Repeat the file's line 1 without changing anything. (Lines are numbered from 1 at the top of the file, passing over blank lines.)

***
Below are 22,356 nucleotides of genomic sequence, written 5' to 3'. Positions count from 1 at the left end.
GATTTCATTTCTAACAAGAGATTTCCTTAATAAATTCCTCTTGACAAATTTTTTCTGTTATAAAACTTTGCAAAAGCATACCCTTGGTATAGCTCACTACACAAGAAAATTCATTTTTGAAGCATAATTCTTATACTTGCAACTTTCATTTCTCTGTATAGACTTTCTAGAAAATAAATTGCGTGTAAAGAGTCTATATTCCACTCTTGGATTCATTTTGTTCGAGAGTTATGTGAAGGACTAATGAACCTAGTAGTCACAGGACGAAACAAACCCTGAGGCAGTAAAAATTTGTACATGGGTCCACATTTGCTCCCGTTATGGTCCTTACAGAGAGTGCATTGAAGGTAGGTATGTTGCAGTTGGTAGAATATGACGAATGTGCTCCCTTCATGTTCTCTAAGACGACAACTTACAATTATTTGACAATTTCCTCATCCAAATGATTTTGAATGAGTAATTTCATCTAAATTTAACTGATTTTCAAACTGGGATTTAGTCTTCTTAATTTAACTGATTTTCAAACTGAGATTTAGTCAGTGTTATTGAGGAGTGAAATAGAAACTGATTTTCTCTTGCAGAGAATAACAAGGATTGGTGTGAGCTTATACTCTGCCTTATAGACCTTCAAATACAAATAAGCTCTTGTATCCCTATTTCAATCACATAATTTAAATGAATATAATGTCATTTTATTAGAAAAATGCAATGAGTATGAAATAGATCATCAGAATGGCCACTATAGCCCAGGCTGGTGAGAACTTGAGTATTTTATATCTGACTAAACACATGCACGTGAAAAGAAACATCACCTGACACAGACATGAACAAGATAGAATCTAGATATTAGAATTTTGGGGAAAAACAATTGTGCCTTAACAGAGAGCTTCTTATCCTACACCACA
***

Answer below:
Below are 22,356 nucleotides of genomic sequence, written 5' to 3'. Positions count from 1 at the left end.